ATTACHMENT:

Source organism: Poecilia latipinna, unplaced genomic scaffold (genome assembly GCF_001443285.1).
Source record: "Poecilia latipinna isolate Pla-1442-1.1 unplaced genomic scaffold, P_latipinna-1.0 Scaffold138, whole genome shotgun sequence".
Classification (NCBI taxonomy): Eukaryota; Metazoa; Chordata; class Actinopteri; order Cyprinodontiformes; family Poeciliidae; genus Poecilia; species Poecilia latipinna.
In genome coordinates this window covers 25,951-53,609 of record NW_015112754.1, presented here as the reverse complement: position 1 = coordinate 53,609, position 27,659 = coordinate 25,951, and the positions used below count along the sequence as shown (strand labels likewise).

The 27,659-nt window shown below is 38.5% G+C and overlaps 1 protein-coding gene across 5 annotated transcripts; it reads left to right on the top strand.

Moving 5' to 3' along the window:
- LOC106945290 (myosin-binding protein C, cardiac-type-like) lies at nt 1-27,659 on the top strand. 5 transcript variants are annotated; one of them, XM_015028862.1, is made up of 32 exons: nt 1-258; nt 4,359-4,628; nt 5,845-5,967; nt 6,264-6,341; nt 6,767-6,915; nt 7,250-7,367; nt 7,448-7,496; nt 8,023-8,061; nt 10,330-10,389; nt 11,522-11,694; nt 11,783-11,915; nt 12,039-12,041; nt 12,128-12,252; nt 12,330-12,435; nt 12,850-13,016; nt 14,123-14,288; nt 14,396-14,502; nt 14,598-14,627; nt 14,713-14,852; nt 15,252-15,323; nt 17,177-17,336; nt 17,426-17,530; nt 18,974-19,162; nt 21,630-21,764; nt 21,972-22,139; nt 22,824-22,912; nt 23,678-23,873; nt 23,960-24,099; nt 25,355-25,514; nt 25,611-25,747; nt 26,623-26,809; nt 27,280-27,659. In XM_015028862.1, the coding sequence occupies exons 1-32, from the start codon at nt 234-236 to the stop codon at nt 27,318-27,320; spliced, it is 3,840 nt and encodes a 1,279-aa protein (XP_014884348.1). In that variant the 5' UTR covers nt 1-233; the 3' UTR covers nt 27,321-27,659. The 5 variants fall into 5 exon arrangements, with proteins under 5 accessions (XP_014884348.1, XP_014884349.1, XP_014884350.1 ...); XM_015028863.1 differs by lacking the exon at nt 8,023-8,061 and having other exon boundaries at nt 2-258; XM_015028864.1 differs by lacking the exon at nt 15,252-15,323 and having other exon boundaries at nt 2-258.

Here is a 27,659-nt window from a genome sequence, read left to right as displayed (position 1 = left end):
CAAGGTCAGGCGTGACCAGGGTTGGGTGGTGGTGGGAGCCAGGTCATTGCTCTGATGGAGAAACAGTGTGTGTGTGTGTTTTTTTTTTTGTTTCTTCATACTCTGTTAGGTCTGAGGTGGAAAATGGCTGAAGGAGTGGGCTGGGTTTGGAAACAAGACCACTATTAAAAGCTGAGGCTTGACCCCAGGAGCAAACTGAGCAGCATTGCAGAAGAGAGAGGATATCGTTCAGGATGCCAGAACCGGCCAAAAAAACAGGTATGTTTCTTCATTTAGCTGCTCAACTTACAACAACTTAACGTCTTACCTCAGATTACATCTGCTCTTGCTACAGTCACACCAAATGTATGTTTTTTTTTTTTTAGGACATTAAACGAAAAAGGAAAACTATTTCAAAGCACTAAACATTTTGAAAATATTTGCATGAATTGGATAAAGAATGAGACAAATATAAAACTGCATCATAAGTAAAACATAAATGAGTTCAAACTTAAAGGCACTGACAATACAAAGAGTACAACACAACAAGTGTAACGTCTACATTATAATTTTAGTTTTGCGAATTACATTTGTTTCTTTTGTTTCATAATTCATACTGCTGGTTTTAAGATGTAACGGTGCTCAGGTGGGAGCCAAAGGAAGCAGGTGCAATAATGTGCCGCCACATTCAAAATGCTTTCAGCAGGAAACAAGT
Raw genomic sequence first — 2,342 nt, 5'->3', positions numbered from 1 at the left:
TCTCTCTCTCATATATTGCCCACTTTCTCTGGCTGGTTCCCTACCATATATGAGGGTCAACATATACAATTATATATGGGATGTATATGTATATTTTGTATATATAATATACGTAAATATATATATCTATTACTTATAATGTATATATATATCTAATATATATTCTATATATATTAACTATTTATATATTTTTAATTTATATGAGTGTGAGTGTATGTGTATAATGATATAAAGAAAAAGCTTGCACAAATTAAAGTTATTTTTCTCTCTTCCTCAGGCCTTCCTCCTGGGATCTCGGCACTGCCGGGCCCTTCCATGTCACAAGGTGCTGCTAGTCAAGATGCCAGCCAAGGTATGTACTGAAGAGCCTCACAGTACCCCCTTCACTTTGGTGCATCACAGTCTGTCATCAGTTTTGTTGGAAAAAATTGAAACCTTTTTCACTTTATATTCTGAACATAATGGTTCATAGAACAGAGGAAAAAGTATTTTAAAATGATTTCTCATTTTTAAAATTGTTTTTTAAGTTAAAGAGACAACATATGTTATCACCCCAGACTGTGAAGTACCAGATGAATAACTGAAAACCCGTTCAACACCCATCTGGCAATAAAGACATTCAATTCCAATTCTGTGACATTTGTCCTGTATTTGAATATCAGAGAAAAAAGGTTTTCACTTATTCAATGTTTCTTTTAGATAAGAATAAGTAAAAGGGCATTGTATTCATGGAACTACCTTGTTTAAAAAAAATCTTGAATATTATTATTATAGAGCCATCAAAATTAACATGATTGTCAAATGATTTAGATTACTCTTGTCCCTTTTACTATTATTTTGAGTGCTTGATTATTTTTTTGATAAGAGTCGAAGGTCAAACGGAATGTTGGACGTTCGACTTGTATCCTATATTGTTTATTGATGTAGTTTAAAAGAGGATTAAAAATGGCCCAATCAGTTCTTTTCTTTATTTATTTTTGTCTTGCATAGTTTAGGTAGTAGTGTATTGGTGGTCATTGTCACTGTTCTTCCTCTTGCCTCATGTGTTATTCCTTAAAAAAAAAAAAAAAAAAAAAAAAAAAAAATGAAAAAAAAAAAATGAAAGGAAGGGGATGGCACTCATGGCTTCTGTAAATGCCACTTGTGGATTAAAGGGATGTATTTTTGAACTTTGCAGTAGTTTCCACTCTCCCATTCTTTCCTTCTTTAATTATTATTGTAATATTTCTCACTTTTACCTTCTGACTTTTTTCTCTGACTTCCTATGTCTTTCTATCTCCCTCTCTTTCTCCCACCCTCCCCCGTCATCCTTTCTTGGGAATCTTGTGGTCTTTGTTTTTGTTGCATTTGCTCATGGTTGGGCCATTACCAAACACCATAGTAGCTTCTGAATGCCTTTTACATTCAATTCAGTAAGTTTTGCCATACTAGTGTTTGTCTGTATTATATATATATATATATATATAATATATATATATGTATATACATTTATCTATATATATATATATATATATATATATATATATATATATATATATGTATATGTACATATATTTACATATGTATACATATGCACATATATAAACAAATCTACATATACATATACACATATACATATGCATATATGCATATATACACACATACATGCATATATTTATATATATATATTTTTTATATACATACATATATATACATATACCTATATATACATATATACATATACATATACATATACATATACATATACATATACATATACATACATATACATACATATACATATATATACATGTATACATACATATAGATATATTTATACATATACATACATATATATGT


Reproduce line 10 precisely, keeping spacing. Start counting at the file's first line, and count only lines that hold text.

Raw genomic sequence first — 2,342 nt, 5'->3', positions numbered from 1 at the left: